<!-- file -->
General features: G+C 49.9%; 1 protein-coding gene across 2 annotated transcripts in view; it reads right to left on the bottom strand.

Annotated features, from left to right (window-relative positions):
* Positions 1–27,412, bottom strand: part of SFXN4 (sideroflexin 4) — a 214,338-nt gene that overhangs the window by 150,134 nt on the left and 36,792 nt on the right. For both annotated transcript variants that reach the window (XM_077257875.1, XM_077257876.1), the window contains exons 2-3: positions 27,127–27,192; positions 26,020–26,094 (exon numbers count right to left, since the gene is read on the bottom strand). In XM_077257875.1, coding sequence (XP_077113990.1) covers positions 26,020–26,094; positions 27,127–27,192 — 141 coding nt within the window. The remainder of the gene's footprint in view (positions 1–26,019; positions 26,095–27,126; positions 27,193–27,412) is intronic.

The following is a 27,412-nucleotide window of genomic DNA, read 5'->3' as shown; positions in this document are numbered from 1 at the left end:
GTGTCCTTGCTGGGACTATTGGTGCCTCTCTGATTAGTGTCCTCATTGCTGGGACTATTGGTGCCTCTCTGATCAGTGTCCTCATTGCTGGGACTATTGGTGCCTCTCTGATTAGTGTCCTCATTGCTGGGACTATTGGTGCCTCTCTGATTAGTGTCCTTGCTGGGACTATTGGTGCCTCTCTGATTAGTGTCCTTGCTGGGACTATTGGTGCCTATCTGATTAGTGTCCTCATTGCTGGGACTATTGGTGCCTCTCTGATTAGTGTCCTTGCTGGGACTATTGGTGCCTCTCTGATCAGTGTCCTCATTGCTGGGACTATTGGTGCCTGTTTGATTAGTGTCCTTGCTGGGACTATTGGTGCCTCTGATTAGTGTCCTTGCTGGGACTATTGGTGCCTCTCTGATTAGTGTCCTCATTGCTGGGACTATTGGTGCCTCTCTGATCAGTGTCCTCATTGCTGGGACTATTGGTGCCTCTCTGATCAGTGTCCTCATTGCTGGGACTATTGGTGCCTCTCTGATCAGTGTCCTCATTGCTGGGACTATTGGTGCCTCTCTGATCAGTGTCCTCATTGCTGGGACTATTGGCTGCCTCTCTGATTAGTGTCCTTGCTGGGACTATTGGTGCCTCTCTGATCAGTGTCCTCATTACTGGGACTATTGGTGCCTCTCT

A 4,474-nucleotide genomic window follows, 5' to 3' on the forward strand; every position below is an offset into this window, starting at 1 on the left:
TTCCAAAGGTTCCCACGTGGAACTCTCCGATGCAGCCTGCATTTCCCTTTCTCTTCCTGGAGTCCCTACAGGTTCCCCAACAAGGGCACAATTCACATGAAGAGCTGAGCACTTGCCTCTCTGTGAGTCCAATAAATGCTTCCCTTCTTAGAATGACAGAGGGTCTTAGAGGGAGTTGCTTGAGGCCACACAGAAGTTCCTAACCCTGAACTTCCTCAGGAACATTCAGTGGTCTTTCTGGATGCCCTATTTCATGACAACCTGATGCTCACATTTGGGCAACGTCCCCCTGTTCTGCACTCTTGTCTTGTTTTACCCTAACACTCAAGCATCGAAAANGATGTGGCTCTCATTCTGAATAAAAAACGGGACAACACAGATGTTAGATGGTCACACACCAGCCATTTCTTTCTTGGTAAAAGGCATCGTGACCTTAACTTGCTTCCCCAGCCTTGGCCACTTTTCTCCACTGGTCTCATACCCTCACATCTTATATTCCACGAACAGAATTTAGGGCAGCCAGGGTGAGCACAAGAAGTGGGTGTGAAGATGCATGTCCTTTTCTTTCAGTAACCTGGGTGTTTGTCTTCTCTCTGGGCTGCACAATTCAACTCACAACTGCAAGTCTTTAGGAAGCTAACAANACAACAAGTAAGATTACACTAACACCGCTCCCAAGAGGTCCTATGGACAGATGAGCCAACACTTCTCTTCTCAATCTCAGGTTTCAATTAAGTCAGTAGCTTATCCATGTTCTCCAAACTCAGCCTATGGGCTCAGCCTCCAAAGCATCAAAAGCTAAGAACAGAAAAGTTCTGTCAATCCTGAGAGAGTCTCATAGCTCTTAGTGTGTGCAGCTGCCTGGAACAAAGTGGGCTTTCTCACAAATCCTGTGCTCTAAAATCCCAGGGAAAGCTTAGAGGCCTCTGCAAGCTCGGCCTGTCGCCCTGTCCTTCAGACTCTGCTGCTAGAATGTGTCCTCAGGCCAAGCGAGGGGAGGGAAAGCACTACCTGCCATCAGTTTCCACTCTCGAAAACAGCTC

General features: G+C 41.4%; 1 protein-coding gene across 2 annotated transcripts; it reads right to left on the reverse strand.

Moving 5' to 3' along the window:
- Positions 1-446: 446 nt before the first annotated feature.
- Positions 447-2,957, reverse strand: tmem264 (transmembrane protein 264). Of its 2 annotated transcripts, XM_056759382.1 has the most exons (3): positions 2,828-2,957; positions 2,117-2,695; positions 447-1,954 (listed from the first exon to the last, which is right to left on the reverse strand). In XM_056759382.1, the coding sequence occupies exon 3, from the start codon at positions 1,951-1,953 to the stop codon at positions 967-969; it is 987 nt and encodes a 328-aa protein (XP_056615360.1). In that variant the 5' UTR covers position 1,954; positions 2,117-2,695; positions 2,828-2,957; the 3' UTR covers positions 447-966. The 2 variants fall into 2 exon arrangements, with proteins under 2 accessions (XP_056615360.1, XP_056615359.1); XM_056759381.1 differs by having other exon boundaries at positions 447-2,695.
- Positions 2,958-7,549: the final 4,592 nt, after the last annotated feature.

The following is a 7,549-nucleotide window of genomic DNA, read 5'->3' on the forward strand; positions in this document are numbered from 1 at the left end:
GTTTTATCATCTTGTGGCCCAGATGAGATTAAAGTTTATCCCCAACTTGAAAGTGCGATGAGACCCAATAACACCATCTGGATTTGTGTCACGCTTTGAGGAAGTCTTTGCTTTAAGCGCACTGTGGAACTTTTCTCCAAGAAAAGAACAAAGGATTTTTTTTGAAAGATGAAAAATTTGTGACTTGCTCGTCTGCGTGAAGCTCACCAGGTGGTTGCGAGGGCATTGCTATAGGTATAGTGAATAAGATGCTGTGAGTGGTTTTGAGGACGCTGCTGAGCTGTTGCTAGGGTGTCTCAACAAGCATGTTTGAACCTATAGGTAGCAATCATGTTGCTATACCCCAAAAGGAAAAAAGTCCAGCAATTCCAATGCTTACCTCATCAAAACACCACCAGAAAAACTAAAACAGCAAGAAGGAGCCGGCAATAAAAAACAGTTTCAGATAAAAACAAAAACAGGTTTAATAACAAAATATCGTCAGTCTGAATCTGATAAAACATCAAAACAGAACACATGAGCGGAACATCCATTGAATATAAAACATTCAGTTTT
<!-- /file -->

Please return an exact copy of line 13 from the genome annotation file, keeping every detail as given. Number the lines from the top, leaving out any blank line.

The following is a 7,549-nucleotide window of genomic DNA, read 5'->3' on the forward strand; positions in this document are numbered from 1 at the left end: